HARRISONBURG, Va. — In a 15-minute span, Maryland women’s lacrosse put on a master class against James Madison to enter the fourth period of its NCAA tournament game with a four-goal lead. The Terps won draw controls, forced fouls and displayed powerful shooting, putting themselves in position to reach the national quarterfinals.
Then JMU attacker Isabella Peterson took control of the match.
The Dukes star scored four goals in the fourth period, including the game-tying tally with just over two minutes remaining, and late substitution Caitlin McElwee deposited the winner with 54 seconds left to lift JMU to a 15-14 home victory in the second round.
“She obviously shot lights-out today on her opportunities, which was great for her,” Maryland Coach Cathy Reese said of Peterson, who finished with seven goals. “And obviously they came out on top today and shot better than we did, and looking at the scoreboard … we generated a lot more looks than they did, but they finished more than we did.”
No. 11 Maryland (15-7) outshot JMU 34-24 but could not match the efficiency of the No. 7 Dukes (19-2).
After a third period in which they completely controlled play and outscored JMU 4-1, the Terps led 12-8 entering the fourth.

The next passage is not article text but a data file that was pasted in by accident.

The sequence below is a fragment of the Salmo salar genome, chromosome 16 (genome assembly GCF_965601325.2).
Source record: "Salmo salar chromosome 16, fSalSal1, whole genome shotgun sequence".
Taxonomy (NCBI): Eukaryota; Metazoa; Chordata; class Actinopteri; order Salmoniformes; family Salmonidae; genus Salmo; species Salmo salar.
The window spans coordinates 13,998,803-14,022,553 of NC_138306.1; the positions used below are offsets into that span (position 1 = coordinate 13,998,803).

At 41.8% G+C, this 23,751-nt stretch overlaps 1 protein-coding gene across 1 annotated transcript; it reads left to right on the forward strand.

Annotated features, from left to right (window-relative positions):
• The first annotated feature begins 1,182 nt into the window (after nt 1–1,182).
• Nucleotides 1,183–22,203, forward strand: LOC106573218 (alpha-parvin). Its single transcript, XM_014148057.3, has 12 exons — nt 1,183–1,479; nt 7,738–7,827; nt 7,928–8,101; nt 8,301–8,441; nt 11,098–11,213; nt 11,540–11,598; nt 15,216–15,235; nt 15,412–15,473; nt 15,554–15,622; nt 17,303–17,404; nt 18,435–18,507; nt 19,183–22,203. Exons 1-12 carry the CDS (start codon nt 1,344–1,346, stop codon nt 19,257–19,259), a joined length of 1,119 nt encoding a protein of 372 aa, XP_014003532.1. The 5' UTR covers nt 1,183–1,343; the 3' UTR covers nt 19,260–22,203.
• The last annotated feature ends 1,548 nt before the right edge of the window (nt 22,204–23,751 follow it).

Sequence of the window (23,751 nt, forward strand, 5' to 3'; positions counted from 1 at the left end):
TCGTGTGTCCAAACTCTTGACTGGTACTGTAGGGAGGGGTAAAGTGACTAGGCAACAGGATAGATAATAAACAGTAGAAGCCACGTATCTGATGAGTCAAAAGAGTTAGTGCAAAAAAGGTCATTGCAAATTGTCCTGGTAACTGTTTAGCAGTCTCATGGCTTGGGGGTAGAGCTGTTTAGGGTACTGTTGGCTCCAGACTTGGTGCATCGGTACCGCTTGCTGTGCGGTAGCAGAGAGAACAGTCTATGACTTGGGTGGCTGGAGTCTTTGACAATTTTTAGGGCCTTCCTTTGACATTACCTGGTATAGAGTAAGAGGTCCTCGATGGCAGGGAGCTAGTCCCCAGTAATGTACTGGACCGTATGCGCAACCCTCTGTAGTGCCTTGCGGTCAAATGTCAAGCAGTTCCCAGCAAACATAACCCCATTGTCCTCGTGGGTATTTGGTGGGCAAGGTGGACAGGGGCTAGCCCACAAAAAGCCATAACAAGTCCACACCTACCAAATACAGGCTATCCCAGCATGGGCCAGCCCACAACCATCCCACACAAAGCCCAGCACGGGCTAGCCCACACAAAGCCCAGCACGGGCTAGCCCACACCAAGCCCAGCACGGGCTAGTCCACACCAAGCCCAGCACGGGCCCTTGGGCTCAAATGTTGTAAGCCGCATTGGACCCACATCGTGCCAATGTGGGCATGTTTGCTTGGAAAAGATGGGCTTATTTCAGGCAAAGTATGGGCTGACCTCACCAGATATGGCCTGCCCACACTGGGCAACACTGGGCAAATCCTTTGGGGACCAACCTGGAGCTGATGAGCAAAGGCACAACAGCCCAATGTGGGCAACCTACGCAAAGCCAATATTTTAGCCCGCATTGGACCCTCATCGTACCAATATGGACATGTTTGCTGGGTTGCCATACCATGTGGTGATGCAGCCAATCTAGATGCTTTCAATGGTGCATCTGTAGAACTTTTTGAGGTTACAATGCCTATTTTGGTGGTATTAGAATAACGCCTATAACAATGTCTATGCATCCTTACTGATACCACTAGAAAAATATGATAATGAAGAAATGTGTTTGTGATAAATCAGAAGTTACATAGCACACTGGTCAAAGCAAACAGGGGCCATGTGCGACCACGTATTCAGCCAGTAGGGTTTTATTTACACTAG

Peterson scored twice to begin the final period, but the Terps responded with two more goals to go up 14-10. It all turned from there.
That four-goal lead turned into a three-goal lead. Then a two-goal lead. Then a one-goal lead, a tie and a deficit. The Dukes scored five times in the final 6:21, including Peterson twice.
After McElwee’s goal, Maryland won the draw control to give itself a chance to tie the score late, but it could not convert.
“Those are the moments you dream up as a little girl,” McElwee said. “That was the best feeling in the world. I didn’t even know the ball left my stick. And then I was like, ‘Wow, that just happened.’ ”
Reese said after Maryland’s 11-6 first-round win over Drexel on Friday that the offense needed to shoot faster and earlier. Senior attacker Hannah Leubecker, despite dealing with a lingering injury throughout the postseason, helped lead the way with her four goals.
It wasn’t that the Terrapins played a bad game, Reese said, but rather that they allowed the Dukes too many chances on late draw controls and possessions so they could chip away at all the work the Terps did in the third.
Maryland nearly silenced JMU’s offense in that third quarter, only giving up the one goal and holding the Dukes to three shots. Even then, the Terps failed on all three free positions in the third and converted only one of six throughout the game.
“I had anticipated we would draw more eight-meters today. But that wasn’t the case,” Reese said. “We need to do a better job on that — and feel like I’ve been talking about that a lot this season, unfortunately.”
James Madison advanced to the Elite Eight for the first time since its 2018 national championship. Maryland, meanwhile, must regroup for next spring.
“Next year, we’re looking forward to continuing to work hard,” Leubecker said. “We’re going to give it our best shot. This just makes us [united] even more, so we’re going to continue to work.”